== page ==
01 October 2001 00:00  [Source: ICB]

As a major ingredient of phenol, cumene's highest predicted growth rates are in northeast Asia, where new phenol capacity is planned


Cumene is used almost exclusively to make phenol and its co-product acetone. Other uses are as a thinner for paints, lacquers and enamels, as a constituent of some petroleum-based solvents and as a component of high octane aviation fuel. It is also used to make acetophenone, alpha-methylstyrene and peroxides, as well as in the manufacture of polymerisation and oxidation catalysts.


Europe is a net importer of cumene and sources most of its shortfall from the US which has excess capacity. West European production was estimated by DeWitt at just under 1.1m tonne in 2000, a 10% increase on 1999. Russian production in 2000 was about 280 000 tonne, says DeWitt, of which 77% was consumed in phenol and 20% in alphamethylstyrene. Russian phenol growth last year was 23% up over 1999, and 22% of its total phenol production of 156 000 tonne was exported, notes Dewitt. Cumene production in Russia for first quarter 2001 was about 75 000 tonne. European production is expected to be much lower this year because of the collapse in phenol demand mid-year, which has forced cumene output to be reduced and placed margins under pressure.

Players do not expect any improvement in demand in the short term. Rhodia changed to a zeolite catalyst mid-year, but it is not clear yet as to what extent the capacity will be increased. A long-term supply deal with Phenolchemie has prompted Dow to expand capacity to 700 000 tonne/year, which includes switching to a zeolite catalyst. Completion is due by end 2001. Degussa sold Phenolchemie to Ineos in May.


The European merchant market is very limited, with most major cumene players integrated into downstream phenol production. European and US prices are fixed according to formulae which factor in benzene and propylene feedstock costs, and which are agreed on a case-by-case basis. In the US, September contracts settled at 19.5 cent/lb, up on the August contract price of 17.5 cent/lb.


The original process was propyl alkylation of benzene using sulphuric acid as the catalyst. However, this process suffered from complicated neutralisation and recycle steps as well as corrosion problems. Modern technology is based on the reaction of propylene and benzene either in the liquid or gas phases. These processes initially used solid phosphoric acid (vapour phase) or aluminium chloride (liquid phase) catalysts.

In recent years, production economics have been radically changed by processes that use zeolite catalysts. There has been a rapid shift, particularly in the US, to zeolite-based systems, which offer lower costs through high benzene-to-cumene selectivity, high purities and the ability to regenerate the catalyst. A further advantage is that the capacity of existing plants can be increased without debottlenecking due to increased catalyst conversion efficiency. A further development has been the combination of the catalytic reaction with distillation in a single column using the heat from the exothermic reaction in the distillation, reducing the amount of energy required.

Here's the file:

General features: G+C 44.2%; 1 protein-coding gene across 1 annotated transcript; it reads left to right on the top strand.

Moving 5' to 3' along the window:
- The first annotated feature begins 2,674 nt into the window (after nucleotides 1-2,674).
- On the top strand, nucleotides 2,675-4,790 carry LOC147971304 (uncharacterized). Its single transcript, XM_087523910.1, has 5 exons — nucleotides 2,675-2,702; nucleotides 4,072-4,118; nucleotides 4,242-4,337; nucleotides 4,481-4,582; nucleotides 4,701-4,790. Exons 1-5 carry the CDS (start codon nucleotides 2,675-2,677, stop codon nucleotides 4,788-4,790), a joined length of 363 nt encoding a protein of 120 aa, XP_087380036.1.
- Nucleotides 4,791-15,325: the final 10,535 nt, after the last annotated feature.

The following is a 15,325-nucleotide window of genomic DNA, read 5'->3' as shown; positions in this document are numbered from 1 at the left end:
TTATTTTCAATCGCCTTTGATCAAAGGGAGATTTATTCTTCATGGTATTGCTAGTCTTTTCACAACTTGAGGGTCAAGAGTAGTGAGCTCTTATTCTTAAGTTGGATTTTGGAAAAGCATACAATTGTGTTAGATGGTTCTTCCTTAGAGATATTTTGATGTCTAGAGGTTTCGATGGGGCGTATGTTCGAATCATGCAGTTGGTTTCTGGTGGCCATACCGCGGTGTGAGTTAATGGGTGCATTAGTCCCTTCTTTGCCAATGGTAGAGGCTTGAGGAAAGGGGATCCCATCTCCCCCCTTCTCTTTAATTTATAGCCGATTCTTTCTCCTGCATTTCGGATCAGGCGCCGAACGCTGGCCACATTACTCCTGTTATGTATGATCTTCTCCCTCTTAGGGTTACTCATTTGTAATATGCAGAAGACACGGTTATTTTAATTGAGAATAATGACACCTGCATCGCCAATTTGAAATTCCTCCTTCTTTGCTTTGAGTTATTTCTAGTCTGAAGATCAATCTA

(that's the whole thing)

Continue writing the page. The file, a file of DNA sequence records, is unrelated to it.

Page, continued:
Health and safety

Cumene is a colourless, flammable liquid with a sharp, penetrating gasoline-like odour. It is insoluble in water but soluble in ethanol, ether and benzene. It is a fire and explosion hazard, above 31ûC explosive vapour/air mixtures may be formed and there is a risk of flashback from vapours. Cumene is stable at room temperature, but must be kept away from oxidising agents. It is a skin and eye irritant and excessive exposure can cause headache, dizziness and narcosis. Long-term exposure has been reported to cause liver enzyme effects.


Growth prospects for cumene are tied entirely to phenol and its derivatives, particularly polycarbonate which is forecast to show strong demand growth through 2005. Average growth rates for cumene in western Europe are forecast by DeWitt at 3.4%/year over the next five years, with similar sized growth predicted for the US.

Higher growth, possibly at 6-7%/year, is forecast in northeast Asia due to integration with new phenol units starting up in China, Taiwan and Korea by 2005. No new plants are planned in Europe and the US. Taiwan's Chang Chun will start up a 280 000 tonne/year unit in 2002.


Company Location Capacity
Western Europe
Borealis Porvoo, Finland 185
BP* Marl, Germany 250
Domo Caproleuna Leuna, Germany 200
Dow Terneuzen, Netherlands 400
EniChem Porto Torres, Italy 350
Priolo, Italy 290
Ertisa Huelva, Spain 430
Huntsman Wilton, UK 135
Rhodia Roussillon, France 230
Veba Gelsenkirchen, Germany 500
Eastern Europe
Carom Borzesti, Romania 60
Ethanol-Samara Samara, Russia 115
Kazanorgsyntez Kazan, Russia 98
Lukoil-Neftochim Burgas, Bulgaria 45
Omsk Kauchuk Omsk, Russia 100
Orgsteklo** Dzerzhinsk, Russia 65
Petrobrazi Ploiesti, Romania 115
PKN Orlen Plock, Poland 68
Saratovorgsintez Saratov, Russia 67
Slovnaft Bratislava, Slovakia 55
SSME Azot Severodonetsk, Ukraine 30
Ufaorgsyntez Ufa, Russia 165
*leased to Phenolchemie; ** mothballed
Source: DeWitt


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